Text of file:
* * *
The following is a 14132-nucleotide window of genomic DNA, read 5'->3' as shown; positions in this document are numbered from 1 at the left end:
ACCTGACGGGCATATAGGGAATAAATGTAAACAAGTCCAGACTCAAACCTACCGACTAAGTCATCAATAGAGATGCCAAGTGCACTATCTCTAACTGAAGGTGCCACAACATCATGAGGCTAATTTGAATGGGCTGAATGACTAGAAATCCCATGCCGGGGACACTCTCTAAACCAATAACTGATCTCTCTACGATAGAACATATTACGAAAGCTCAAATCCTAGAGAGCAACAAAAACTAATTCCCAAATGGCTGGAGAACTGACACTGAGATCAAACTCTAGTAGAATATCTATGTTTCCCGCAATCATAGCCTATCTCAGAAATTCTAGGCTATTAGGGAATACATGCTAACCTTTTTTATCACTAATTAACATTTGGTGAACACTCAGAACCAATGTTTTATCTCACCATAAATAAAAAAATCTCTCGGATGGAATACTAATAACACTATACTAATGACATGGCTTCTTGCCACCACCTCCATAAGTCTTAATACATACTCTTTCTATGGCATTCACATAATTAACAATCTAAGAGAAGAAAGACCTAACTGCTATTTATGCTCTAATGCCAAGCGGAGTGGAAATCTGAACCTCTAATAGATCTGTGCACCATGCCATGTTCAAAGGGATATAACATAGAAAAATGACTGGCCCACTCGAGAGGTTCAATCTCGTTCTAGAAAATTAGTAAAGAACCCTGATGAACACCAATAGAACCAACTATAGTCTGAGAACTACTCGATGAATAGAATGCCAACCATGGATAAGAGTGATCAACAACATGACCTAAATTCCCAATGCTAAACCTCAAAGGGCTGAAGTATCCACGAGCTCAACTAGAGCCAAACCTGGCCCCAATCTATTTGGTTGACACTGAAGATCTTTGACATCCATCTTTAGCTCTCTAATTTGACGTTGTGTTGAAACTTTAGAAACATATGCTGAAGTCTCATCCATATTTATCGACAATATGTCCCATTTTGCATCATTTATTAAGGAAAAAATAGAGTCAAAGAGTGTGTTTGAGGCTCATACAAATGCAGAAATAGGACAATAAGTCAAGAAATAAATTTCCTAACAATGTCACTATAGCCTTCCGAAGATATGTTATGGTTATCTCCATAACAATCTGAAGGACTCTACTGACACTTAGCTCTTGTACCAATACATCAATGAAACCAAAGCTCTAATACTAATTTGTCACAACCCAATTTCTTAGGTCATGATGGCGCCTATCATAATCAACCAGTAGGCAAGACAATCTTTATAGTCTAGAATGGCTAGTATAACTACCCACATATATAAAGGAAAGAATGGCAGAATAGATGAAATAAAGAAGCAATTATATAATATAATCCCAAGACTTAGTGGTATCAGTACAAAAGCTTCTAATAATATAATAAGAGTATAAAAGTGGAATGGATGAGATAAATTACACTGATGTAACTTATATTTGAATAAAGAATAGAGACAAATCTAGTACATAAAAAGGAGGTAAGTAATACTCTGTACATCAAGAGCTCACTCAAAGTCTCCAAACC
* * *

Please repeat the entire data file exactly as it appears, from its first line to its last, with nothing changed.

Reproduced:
The following is a 14132-nucleotide window of genomic DNA, read 5'->3' as shown; positions in this document are numbered from 1 at the left end:
ACCTGACGGGCATATAGGGAATAAATGTAAACAAGTCCAGACTCAAACCTACCGACTAAGTCATCAATAGAGATGCCAAGTGCACTATCTCTAACTGAAGGTGCCACAACATCATGAGGCTAATTTGAATGGGCTGAATGACTAGAAATCCCATGCCGGGGACACTCTCTAAACCAATAACTGATCTCTCTACGATAGAACATATTACGAAAGCTCAAATCCTAGAGAGCAACAAAAACTAATTCCCAAATGGCTGGAGAACTGACACTGAGATCAAACTCTAGTAGAATATCTATGTTTCCCGCAATCATAGCCTATCTCAGAAATTCTAGGCTATTAGGGAATACATGCTAACCTTTTTTATCACTAATTAACATTTGGTGAACACTCAGAACCAATGTTTTATCTCACCATAAATAAAAAAATCTCTCGGATGGAATACTAATAACACTATACTAATGACATGGCTTCTTGCCACCACCTCCATAAGTCTTAATACATACTCTTTCTATGGCATTCACATAATTAACAATCTAAGAGAAGAAAGACCTAACTGCTATTTATGCTCTAATGCCAAGCGGAGTGGAAATCTGAACCTCTAATAGATCTGTGCACCATGCCATGTTCAAAGGGATATAACATAGAAAAATGACTGGCCCACTCGAGAGGTTCAATCTCGTTCTAGAAAATTAGTAAAGAACCCTGATGAACACCAATAGAACCAACTATAGTCTGAGAACTACTCGATGAATAGAATGCCAACCATGGATAAGAGTGATCAACAACATGACCTAAATTCCCAATGCTAAACCTCAAAGGGCTGAAGTATCCACGAGCTCAACTAGAGCCAAACCTGGCCCCAATCTATTTGGTTGACACTGAAGATCTTTGACATCCATCTTTAGCTCTCTAATTTGACGTTGTGTTGAAACTTTAGAAACATATGCTGAAGTCTCATCCATATTTATCGACAATATGTCCCATTTTGCATCATTTATTAAGGAAAAAATAGAGTCAAAGAGTGTGTTTGAGGCTCATACAAATGCAGAAATAGGACAATAAGTCAAGAAATAAATTTCCTAACAATGTCACTATAGCCTTCCGAAGATATGTTATGGTTATCTCCATAACAATCTGAAGGACTCTACTGACACTTAGCTCTTGTACCAATACATCAATGAAACCAAAGCTCTAATACTAATTTGTCACAACCCAATTTCTTAGGTCATGATGGCGCCTATCATAATCAACCAGTAGGCAAGACAATCTTTATAGTCTAGAATGGCTAGTATAACTACCCACATATATAAAGGAAAGAATGGCAGAATAGATGAAATAAAGAAGCAATTATATAATATAATCCCAAGACTTAGTGGTATCAGTACAAAAGCTTCTAATAATATAATAAGAGTATAAAAGTGGAATGGATGAGATAAATTACACTGATGTAACTTATATTTGAATAAAGAATAGAGACAAATCTAGTACATAAAAAGGAGGTAAGTAATACTCTGTACATCAAGAGCTCACTCAAAGTCTCCAAACC